2022 Rate Changes

Every year, I spend months painstakingly tracking every insurance carrier rate filing for the following year to determine just how much average insurance policy premiums on the individual market are projected to increase or decrease.

Carriers tendency to jump in and out of the market, repeatedly revise their requests, and the confusing blizzard of actual filing forms sometimes make it next to impossible to find the specific data I need. The actual data I need to compile my estimates are actually fairly simple, however. I really only need three pieces of information for each carrier:

  • How many effectuated enrollees they have enrolled in ACA-compliant individual market policies;
  • What their average projected premium rate increase (or decrease) is for those enrollees (assuming 100% of them renew their existing policies, of course); and
  • Ideally, a breakout of the reasons behind those rate changes, since there's usually more than one.

Unfortunately, there are about a dozen states where due to the carriers and/or the state insurance departments heavily redacting the rate filing documentation, I've been unable to fill in the actual number of people enrolled by some or all of the insurance carriers within that state's individual market. This means that the average premium rate changes listed (shown in grey) are unweighted averages, not weighted.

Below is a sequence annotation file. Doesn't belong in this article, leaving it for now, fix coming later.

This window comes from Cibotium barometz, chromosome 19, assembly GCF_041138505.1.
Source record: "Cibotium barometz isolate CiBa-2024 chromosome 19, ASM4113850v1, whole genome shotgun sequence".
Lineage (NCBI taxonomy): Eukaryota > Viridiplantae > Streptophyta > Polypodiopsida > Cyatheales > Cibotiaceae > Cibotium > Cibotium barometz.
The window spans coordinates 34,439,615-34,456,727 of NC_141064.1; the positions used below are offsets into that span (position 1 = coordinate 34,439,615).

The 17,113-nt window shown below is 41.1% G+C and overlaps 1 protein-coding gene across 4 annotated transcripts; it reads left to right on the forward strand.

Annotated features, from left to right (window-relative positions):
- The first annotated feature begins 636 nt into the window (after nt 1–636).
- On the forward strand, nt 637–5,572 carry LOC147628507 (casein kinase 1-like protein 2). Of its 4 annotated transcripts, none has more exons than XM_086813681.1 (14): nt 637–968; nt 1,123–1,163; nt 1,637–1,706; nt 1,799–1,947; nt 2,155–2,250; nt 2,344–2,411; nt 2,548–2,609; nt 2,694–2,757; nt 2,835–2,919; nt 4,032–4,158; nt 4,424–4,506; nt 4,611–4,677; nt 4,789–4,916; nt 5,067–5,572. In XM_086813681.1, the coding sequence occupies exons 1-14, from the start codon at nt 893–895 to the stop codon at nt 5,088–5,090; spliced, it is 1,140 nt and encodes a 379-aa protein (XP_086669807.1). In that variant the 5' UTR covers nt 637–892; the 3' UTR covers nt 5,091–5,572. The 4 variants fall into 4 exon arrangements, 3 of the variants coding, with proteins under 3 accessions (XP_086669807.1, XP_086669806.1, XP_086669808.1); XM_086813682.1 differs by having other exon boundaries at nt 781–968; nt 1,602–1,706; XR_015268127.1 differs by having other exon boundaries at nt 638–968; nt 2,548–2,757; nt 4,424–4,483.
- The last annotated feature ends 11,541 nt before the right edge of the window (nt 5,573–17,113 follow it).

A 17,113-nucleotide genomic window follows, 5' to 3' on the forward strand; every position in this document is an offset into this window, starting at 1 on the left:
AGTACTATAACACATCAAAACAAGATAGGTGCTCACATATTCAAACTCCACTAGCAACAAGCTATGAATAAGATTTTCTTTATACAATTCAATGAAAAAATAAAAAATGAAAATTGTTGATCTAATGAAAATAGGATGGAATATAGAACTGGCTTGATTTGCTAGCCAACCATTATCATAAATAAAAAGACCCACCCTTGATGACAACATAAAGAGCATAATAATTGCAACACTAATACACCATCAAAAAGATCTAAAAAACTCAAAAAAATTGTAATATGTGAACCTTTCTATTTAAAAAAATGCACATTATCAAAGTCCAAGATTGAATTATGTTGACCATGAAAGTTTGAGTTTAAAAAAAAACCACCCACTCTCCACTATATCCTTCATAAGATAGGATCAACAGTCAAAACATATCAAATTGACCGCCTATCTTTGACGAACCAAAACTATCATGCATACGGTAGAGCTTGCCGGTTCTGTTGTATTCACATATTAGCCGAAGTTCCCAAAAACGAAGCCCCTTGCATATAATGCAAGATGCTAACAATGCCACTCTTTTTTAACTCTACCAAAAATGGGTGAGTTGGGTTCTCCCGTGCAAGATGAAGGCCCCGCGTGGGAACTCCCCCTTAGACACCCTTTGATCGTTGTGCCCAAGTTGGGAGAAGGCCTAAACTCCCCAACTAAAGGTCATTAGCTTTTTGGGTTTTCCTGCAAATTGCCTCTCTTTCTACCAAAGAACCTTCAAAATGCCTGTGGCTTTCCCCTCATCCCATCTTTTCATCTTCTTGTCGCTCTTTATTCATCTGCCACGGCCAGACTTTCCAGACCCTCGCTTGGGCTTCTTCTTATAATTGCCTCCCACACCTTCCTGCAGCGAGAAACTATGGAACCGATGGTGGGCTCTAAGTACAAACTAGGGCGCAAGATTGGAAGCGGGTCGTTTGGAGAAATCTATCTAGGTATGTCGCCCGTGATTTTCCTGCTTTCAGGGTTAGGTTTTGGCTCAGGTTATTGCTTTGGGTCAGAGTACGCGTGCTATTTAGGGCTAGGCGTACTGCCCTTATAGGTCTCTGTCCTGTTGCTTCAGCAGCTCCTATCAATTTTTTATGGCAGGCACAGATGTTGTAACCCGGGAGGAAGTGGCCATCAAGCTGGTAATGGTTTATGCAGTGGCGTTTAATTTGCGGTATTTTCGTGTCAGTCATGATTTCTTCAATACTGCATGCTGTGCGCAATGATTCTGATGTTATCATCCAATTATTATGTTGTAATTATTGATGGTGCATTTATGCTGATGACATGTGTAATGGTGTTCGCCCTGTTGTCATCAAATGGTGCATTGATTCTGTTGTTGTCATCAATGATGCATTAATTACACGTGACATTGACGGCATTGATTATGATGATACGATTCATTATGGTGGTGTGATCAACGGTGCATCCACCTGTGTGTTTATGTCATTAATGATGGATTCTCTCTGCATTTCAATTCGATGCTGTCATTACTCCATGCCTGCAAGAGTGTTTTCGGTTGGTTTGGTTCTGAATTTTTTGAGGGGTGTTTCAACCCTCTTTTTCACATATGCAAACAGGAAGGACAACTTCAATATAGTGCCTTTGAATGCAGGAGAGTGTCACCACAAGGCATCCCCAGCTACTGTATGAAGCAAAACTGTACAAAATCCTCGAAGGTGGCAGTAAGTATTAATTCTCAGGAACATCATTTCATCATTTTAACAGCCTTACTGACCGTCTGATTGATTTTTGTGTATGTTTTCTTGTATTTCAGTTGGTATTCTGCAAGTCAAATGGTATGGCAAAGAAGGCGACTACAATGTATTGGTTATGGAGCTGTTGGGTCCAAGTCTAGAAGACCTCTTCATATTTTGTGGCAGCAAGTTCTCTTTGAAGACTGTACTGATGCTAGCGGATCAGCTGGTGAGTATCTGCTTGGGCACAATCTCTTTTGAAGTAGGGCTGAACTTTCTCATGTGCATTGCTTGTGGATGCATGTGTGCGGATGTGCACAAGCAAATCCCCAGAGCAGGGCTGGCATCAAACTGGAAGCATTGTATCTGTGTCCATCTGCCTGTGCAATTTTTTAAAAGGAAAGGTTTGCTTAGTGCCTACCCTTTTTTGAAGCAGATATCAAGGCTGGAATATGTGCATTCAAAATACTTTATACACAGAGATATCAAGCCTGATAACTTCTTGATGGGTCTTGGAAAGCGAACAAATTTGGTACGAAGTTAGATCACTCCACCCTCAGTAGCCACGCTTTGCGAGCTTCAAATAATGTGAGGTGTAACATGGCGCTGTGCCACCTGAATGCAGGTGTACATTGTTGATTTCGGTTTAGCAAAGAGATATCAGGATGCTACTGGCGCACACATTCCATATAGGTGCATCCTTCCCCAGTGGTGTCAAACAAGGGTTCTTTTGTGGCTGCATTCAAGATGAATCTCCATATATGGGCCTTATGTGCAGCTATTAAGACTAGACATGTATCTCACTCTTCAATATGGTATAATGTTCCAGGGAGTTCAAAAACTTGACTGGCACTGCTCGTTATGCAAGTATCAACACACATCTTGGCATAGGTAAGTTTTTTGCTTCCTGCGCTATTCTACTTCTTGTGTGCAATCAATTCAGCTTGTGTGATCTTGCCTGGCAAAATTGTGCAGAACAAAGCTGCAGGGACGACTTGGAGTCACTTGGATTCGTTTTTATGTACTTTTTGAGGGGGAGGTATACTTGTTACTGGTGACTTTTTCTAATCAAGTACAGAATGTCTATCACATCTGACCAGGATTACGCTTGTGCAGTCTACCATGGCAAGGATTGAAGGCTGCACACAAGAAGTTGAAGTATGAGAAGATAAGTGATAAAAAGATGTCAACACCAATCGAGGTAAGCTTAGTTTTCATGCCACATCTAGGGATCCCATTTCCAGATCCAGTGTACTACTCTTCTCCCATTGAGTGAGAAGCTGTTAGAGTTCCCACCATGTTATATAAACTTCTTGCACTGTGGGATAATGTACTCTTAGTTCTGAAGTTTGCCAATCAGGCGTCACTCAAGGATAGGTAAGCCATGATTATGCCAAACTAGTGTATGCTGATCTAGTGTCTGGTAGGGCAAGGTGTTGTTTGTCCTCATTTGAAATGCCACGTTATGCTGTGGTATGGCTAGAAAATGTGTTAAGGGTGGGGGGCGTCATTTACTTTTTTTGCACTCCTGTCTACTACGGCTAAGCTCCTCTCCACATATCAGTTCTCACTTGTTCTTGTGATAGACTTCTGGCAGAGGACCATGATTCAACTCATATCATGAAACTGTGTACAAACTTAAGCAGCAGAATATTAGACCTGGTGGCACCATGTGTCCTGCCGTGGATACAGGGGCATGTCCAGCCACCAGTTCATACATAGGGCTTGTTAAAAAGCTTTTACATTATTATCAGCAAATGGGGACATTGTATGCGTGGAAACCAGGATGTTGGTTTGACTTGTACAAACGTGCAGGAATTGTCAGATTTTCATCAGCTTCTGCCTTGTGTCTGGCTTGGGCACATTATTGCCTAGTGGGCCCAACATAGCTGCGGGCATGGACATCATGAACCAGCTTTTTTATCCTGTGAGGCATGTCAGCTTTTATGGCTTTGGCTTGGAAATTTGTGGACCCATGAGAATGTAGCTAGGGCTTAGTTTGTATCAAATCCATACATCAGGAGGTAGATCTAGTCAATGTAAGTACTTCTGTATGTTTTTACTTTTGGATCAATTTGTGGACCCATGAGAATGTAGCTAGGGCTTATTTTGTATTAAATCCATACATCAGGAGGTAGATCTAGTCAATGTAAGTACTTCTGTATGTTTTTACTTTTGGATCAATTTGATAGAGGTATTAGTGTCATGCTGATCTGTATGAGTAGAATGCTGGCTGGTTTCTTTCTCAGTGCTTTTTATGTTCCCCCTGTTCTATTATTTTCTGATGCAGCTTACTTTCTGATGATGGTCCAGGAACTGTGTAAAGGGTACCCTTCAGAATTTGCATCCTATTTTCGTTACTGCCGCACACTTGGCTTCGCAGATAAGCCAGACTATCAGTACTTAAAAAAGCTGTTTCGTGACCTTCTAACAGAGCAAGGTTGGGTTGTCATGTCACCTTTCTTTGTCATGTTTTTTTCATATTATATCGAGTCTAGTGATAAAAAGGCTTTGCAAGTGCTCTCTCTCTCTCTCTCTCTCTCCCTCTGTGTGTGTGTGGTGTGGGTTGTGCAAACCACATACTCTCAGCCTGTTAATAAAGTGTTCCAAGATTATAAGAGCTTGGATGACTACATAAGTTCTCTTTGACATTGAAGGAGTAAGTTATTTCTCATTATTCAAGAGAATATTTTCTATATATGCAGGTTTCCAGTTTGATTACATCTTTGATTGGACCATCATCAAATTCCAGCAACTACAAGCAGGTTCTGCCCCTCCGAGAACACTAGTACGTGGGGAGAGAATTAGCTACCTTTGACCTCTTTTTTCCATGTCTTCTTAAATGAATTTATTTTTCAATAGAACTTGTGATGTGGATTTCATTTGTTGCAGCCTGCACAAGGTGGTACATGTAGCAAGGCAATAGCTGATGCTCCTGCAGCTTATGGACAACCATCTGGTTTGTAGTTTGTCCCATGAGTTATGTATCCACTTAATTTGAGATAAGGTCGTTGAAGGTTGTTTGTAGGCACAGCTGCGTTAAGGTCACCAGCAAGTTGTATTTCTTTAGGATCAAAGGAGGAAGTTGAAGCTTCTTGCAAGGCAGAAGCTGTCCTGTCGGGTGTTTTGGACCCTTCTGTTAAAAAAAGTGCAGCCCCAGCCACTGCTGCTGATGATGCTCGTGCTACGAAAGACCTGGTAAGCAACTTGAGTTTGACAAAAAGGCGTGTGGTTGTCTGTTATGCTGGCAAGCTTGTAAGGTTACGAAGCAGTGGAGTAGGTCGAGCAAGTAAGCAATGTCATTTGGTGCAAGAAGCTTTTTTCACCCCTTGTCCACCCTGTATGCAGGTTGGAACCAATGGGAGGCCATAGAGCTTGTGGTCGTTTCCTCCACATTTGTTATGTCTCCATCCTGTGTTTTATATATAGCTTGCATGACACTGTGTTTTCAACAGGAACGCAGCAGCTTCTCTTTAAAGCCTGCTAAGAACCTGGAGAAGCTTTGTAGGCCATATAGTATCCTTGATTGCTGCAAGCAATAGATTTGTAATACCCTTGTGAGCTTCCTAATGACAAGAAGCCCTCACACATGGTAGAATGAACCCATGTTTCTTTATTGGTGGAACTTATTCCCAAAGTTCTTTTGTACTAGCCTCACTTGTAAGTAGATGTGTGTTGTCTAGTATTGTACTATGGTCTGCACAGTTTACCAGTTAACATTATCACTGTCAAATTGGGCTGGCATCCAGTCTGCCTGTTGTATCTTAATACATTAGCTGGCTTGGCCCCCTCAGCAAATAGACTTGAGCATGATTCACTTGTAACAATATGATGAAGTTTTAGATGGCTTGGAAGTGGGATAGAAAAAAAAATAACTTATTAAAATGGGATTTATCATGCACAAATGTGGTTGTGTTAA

This can make a big difference in some cases: Let's say you have 2 carriers in a state, one raising rates by 10% and the other raising them by 1%. The unweighted average increase would be 5.5%. However, what if it turns out that the first carrier has 90% of the market share while the second only has 10%? That would mean a weighted average increase 9.1%. The unweighted average is the best I can do for these states without knowing the market share breakout, however.